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I've done a bit of browsing on this subject, and haven't found any papers that directly address this question. Here's the idea:

In the Many Worlds View (MWV), there is no loss of information from the global perspective. An external god-like observer "Q" might add up all the information that's present in all the branches of the universal wavefunction, and find that it never changes. However, from the perspective of an observer "B" who is himself a component of the wavefunction, it should seem that information is steadily leaking out of his world. Every time an event impinges on "B's" state, there is what a Copenhagen convention advocate would call a wavefunction collapse. What Everett would say is that B's world "splits", reducing the uncertainty from B's perspective in each of the "new worlds".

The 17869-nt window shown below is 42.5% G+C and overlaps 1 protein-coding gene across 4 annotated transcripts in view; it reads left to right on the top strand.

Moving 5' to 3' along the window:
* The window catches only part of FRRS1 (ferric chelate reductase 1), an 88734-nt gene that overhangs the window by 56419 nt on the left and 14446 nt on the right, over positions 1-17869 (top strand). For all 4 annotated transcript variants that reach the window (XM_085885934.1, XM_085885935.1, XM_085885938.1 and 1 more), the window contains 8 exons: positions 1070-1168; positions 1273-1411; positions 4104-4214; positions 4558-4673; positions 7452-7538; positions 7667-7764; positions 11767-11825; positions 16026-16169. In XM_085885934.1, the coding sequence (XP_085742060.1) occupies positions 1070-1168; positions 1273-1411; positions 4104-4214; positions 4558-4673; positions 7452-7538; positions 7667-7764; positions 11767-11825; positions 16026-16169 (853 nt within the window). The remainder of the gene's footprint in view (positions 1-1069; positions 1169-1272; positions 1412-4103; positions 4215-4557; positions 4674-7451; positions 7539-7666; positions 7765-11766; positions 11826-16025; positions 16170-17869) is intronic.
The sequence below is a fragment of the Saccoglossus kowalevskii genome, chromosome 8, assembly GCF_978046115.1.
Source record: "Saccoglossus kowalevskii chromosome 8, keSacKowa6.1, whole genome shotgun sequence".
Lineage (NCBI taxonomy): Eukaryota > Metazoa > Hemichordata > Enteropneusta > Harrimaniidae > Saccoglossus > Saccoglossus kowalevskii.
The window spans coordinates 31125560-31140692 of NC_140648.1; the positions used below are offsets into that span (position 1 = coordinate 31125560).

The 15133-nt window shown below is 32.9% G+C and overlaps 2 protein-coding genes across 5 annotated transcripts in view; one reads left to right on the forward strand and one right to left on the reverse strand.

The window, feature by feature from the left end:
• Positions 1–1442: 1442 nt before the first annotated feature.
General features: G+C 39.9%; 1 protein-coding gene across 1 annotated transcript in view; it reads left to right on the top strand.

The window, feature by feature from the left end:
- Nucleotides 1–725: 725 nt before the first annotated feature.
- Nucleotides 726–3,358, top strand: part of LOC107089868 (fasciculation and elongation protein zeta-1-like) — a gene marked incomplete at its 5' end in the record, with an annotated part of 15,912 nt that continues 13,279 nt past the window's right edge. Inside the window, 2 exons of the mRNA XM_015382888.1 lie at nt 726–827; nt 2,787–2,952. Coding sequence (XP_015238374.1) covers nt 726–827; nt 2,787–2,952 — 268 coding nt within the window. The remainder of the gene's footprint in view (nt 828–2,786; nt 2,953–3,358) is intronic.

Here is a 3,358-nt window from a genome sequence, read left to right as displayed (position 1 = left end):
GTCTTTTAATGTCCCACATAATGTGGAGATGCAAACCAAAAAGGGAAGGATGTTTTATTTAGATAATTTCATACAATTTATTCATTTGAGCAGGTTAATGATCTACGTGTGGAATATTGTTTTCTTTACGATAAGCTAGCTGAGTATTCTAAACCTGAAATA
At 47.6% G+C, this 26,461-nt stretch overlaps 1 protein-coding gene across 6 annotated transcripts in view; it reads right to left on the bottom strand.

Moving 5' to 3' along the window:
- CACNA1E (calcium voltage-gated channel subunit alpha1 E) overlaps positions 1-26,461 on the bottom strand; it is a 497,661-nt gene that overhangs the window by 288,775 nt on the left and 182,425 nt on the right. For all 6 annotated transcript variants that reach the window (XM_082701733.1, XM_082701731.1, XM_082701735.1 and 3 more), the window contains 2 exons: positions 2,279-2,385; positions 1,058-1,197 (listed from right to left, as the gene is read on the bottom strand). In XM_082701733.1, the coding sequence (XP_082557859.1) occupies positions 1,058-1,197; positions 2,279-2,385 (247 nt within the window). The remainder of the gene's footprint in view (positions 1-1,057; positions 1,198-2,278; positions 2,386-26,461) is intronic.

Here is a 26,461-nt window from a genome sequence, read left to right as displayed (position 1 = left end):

The loss of uncertainty amounts to an increase in the correlation among the components of B's world but a loss of information. For example, B's measuring instrument says "spin up" in one world and says "spin down" in the other world immediately following measurement of a particle's spin. The particle's spin is no longer uncertain in either of the worlds.

Observer Q has no problems with this: he's got Everett's perspective. From B's perspective, though, information has been lost. Before measurement, the wavefunction might need multiple bits to describe it (e.g., the ratio of "up" to "down" probabilities might be 64:1 which needs 6 bits). The wavefunction after measurement consists of one bit: 1 or 0 (up or down).